“What can I say—life is good.” This is the general go-to answer I’ve employed every time a friend asks me how my year in Ireland is going. It is a concise and fitting description most definitely. In the last couple of months I have run the Dublin marathon; traveled to Germany, Turkey, and England; and spoken in debates hosted by the Hist, a college debate society that is considered one of the oldest in the world (dating back to 1770) and which was founded by one of the world’s most famous political philosophers (and TCD alum), Edmund Burke.
Indeed, this is shaping up to be an excellent year in between my undergraduate and law school educations. The opportunity to experience a new country and culture over such a long period is one I’d never experienced until now, and an opportunity for which I am incredibly grateful.
Ever a creature of habit, I have developed a couple of traditions already, with hopefully more to come, helping me acclimate to my new life on the Emerald Isle. Every Sunday when I am in Dublin I have come to eat a Full-Irish breakfast, usually at the Beanhive Café on Dawson Street. Though Grafton Stret and Bewley’s Café are the touristier locations, nothing beats the Beanhive Full Irish (see photo below). I’ve also taken to happily strolling around St. Stephen’s Green on sunny days, and attending (if not speaking) in the Hist debates that take place every Wednesday. Debate topics thus far have included euthanasia, the merits of capitalism, and the Northern Ireland peace process—important and controversial topics!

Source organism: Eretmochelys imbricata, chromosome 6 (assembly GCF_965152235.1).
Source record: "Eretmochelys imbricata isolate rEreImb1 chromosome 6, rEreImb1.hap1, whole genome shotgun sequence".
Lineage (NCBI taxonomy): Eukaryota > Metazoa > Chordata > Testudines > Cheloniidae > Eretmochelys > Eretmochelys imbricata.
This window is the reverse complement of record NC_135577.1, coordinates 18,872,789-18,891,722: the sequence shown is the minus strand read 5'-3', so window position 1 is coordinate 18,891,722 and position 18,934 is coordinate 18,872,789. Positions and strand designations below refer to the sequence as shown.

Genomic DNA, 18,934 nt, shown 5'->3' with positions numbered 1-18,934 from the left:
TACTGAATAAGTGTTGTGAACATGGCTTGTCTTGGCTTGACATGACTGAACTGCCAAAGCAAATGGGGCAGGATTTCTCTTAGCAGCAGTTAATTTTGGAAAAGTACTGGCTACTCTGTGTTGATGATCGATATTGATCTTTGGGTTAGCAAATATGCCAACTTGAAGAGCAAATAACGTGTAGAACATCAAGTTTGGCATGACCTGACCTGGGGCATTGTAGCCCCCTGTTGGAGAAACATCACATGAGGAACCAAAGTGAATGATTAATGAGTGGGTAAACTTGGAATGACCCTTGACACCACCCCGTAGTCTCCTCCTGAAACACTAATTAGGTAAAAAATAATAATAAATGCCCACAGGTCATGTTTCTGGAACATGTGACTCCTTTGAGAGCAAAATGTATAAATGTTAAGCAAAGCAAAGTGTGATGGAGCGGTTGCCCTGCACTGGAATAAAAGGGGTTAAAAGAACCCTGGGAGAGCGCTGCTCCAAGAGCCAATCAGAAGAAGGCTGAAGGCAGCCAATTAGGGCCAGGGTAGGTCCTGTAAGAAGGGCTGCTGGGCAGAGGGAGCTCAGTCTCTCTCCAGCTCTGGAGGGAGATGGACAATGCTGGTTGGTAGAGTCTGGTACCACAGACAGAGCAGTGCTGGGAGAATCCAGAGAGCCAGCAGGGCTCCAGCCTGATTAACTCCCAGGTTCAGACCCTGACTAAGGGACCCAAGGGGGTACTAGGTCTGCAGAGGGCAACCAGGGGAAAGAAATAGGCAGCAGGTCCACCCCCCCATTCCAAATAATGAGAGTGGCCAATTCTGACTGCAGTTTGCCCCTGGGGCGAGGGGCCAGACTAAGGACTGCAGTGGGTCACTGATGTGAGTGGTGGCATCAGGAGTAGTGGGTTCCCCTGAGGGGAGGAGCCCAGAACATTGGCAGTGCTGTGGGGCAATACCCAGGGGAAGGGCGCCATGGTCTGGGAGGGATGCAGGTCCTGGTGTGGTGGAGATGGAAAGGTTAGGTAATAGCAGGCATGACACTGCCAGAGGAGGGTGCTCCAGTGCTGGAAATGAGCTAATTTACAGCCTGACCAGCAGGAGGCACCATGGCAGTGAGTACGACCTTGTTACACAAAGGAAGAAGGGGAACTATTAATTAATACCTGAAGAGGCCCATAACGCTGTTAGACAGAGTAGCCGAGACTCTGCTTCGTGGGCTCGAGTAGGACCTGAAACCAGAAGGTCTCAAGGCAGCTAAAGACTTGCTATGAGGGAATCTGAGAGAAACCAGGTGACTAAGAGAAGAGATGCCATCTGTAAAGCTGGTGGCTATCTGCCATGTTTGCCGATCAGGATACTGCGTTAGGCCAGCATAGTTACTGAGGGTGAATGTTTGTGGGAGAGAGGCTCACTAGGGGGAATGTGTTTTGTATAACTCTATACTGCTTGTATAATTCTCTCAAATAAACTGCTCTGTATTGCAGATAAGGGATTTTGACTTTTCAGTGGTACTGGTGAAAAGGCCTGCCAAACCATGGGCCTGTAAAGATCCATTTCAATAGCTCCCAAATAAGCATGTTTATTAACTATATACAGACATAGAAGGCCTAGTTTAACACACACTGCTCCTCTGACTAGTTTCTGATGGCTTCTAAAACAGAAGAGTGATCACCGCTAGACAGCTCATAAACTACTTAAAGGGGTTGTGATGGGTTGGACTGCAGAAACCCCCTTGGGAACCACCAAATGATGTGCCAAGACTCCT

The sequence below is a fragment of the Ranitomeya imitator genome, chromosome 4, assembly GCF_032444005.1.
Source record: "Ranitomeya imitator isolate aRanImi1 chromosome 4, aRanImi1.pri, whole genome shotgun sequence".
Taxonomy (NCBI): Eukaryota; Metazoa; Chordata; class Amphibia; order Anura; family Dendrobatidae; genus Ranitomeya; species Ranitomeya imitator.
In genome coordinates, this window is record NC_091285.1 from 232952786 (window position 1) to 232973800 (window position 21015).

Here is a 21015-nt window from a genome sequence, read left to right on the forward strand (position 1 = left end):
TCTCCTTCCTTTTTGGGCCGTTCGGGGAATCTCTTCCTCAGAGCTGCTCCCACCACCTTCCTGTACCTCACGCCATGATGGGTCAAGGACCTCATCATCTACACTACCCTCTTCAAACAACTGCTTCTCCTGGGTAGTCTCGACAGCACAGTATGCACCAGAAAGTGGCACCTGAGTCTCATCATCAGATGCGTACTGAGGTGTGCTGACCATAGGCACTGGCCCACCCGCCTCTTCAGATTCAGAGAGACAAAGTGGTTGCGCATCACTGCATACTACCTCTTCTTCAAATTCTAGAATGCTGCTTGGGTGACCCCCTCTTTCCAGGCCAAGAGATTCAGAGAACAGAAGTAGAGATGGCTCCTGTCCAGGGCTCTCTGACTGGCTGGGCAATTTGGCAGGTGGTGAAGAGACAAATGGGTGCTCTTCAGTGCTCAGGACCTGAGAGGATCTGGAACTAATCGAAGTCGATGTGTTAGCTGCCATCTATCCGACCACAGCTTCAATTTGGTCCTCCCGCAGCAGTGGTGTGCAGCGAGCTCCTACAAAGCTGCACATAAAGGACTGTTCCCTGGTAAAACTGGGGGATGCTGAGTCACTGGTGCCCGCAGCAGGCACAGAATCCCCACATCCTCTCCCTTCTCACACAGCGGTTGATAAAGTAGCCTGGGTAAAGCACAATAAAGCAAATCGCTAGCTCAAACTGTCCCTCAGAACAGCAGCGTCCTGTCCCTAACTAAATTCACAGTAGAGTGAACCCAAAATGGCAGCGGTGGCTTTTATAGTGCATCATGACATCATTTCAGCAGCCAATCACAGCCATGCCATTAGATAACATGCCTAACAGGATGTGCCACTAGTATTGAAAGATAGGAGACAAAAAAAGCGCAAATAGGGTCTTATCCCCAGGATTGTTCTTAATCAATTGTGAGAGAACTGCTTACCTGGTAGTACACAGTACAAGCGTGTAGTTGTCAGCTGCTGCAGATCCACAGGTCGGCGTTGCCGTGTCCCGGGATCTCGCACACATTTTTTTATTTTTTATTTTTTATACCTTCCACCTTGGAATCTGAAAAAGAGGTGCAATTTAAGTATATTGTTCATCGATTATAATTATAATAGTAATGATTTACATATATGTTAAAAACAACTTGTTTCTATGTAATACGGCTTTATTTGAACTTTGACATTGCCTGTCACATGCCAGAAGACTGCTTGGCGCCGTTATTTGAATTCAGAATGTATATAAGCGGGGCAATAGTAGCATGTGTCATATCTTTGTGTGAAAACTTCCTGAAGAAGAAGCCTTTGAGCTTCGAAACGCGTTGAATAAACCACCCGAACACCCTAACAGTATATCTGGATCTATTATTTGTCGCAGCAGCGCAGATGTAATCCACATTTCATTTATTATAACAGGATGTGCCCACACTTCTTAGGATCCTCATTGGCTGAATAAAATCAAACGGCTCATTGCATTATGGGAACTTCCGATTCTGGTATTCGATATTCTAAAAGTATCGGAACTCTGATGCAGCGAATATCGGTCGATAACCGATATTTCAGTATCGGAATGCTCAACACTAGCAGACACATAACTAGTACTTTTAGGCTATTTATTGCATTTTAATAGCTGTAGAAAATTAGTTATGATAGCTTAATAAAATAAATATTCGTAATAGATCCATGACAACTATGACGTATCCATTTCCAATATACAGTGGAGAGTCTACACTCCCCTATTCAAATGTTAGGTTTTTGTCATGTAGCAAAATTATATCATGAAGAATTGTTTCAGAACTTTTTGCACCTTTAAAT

But even more important than these habits and traditions, I have found the single greatest part of this year to be the new relationships I am forming with my fellow Mitchell Scholars and new Irish friends. Over countless drinks in the pub, meals out on Tuesday (our usual Dublin gathering day), and formal Mitchell get-togethers, I feel as though I am certainly gaining some new steadfast friends. I look forward to the Thanksgiving gathering scheduled for next week (for the chance to get the gang together as well as for the food of course). While I will most certainly miss my family back home in Cincinnati on this day (it will be my first Thanksgiving not with them), it will be comforting to spend the annual feast and give thanks with a wonderful group of people, all of whom have much to be tremendously grateful for.
I imagine by the time I write my next blog post I will have even more traditions to recount from my time in Dublin and even more new friends to mention. What’s more, I hope to continue to use this year as an opportunity to travel, around Dublin and Europe, and thus anticipate having anecdotes from new countries and locales. But, as of now, there seems to be no fitter ending than that with which I started—“What can I say—life is good.”